Report: Post-Attack IT Replacement to Cost $75 Million

The federal government will need to spend more than $75 million on replacement information technology hardware and services as a result of the Sept. 11 attacks on the Pentagon and World Trade Center, according to a study by market research firm Input Inc.

That is separate from the $145 million contract the Pentagon has already awarded to repair the damage to the building.

Input of Chantilly, Va., has prepared a white paper outlining its evaluation of the impact the terrorist attacks have had on the government, and identifying the steps the government must take to recover.

According to Input, there are three broad phases the government must pursue in response to the attacks: recovery, mitigation and retribution.

"First and foremost, the federal government must recover from the physical (and psychological) damage of the attacks," the report said. "The government must then take steps to ensure that similar attacks never happen again. Finally, the government will seek to punish those individuals, groups [and] countries that bear responsibility for the attacks."

The bulk of replacement IT equipment and services will be acquired through existing General Services Administration schedules and contracts, Input predicted.

One side effect of the attacks is the probable slowdown on procurements that were already in the works but not yet completed. Many procurement officers and other professionals have been redirected to emergency activities, putting aside their existing responsibilities.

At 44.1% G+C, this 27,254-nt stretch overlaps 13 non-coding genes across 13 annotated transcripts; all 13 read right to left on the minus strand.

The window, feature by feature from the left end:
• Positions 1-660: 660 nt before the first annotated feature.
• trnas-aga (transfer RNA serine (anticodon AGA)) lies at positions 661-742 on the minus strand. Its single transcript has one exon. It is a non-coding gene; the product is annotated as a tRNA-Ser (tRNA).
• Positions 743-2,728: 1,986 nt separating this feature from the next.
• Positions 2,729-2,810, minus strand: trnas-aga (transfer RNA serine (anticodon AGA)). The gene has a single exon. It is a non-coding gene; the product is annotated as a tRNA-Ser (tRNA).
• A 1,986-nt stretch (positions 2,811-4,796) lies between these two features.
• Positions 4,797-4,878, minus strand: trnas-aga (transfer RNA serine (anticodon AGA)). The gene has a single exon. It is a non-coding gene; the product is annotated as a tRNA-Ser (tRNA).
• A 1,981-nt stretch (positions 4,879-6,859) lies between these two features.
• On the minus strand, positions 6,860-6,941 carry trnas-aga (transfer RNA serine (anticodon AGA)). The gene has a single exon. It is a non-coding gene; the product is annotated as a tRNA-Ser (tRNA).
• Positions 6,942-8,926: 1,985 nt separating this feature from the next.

Federal agencies are likely to assess their efforts in physical and cybersecurity, Input said. Coordinating their efforts may fall to the new Office for Homeland Security, which will also be responsible for data gathering and from about 40 agencies to support domestic security functions.

"It is an unfortunate reflection of the harsh reality of life that retribution is a necessary form of mitigation through deterrence," the report concluded, predicting retribution will be pursued via two distinct channels.

The first is pursuing intelligence to determine the individuals, organizations and possible countries responsible for the attacks; locate them,;and exploit their vulnerabilities, such as President Bush's announced freeze on financial assets. The second is a military response.

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